The first time Trusty woke after the accident, after Jim Dear and Darling had brought him back to his family and the veterinarian had come by to set his leg and the maid had made him a bed out of a pile of clean but ragged quilts by the fireplace -- the very moment he woke up, Jock was there.
"Miss Lady's boy," Trusty said in a dry voice, feebly licking his lips. "Did we get 'im?"
Jock was up on his feet in moment, nosing the bloodhound's ear solicitously. "Aye, laddie. You tracked him down for us."
"That's good. That's real good." Trusty started to pick himself up, stopped with a whimper when he felt the weight on his injured side. "Looks like the old leg finally gave out, didn't it?" He dropped back to one elbow, panting out a little with the pain. "Must've hit my head in the fall, 'cause I can't -- I can't rightly recollect what happened. 'Cept for you standing over me, setting up some kind of a ruckus."
"That I did," Jock said with an unapologetic chuckle to break the worry and awkwardness around them, almost thick enough to smell. "You were in a bad way, and needed seeing to."
"Aw, just a mite roughed up is all." Trusty looked around, blinking vaguely at everything in the room as though it were suddenly unfamiliar territory. "That and my head. Must have jarred loose my sniffer mechanism -- only temporarily, you understand." He waited for Jock's slow nod of acquiescence. "I can't tell, is there some water in that bowl yonder?"
"Och, aye." Jock went and fetched the bowl over to him, nudging it smartly across the floorboards. "Drink your fill, man."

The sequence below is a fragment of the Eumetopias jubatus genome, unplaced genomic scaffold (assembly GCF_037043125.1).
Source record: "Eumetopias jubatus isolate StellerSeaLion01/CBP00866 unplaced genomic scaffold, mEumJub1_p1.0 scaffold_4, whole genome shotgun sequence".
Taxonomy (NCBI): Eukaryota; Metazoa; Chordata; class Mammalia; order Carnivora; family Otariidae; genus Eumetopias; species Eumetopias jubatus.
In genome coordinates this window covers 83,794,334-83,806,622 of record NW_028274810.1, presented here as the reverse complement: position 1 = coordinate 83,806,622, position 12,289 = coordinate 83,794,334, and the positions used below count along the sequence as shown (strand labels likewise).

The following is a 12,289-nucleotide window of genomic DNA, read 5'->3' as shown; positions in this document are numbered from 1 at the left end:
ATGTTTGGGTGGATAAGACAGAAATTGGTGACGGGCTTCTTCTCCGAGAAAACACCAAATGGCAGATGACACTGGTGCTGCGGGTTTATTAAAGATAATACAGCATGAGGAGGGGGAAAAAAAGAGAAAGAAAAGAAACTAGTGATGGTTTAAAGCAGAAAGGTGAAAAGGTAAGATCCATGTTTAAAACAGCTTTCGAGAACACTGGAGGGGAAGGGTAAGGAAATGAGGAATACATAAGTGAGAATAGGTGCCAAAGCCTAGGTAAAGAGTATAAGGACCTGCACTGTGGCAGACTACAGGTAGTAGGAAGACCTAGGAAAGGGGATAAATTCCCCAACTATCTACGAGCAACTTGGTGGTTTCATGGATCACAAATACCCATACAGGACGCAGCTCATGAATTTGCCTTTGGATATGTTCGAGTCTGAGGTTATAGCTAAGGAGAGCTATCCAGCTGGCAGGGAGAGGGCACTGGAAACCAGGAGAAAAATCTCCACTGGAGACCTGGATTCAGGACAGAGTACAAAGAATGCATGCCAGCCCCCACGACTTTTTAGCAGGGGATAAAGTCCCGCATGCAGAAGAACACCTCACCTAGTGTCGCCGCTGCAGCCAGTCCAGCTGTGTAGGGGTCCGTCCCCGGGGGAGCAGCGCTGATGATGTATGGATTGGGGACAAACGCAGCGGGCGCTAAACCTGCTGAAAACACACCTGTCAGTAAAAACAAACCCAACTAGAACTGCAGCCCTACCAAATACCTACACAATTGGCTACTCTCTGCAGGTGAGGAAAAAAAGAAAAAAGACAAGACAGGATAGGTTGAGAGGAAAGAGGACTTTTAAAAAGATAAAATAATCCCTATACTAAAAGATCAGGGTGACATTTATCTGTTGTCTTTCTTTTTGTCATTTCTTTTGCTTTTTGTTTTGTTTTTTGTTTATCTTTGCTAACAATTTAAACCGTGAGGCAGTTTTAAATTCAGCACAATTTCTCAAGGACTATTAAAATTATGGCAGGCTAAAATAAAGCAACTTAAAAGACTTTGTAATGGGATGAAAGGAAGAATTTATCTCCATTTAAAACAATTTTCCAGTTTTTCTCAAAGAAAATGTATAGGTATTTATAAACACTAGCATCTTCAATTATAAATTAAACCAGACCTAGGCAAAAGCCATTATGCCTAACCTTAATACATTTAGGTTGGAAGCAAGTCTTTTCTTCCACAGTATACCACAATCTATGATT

Trusty thumped his tail once, twice. "Delickerous." With sideways swipes of his tongue, he lapped it up to the last slurp, then shook his heavy head, flopping water drops everywhere. When Jock judged it safe to lift his eyebrows again, he found himself pinned on the other end of a singularly shrewd though droopy-lidded stare. "How long you been setting here for?"
"Three bonny soupbones, all told." Like most dogs with collars and licenses, Jock counted time by feedings.
"Well, now, you didn't have to go doing that." The old hound dipped his chin, obviously embarrassed. Stiffly, carefully, he sat up again and turned himself all the way around, circling out a comfortable place in the pile of rumpled fabric, then sprawled out as best he could with a ponderous sigh. "Go on home now."
The terrier snorted. "Dinnae give me orders." He trotted all the way around the other side of the bedding and settled himself where Trusty couldn't reach to shove him away. "I'm Heather Lad of Glencairn, kin to the old blood of Aberdeen and Greyfriars. And I'll nae be leaving."
Jock could feel Trusty's sides rumble in one of his deep chuckles, could just see over the slope of his shoulder the old hound's mouth draw back in a saggy, broken-toothed grin. "Well, what do you know. I just now recollected it," he said softly, almost in wonder.
"When you're tracking 'em down," Trusty said, and yawned a yawn wide enough to walk inside. "I say when you're tracking 'em, it don't matter if they dropped black pepper or beefsteak behind 'em to throw you off. It don't matter if they swum a creek or clumb a tree or vanished their smell into thin air. You don't leave off searching for their trail for nothing on earth. That's what Ol' Reliable used to say." He dropped his head, his voice dropping off to a sleepy mumble. "You don't leave."
"Aye," Jock said, and laid his nose on his paws, the firelight warm on his side and the quilts soft under his belly, but he didn't shut his eyes for more than a blink. Not when his oldest friend needed him there to keep watch. "Your grandpappy was a wise one."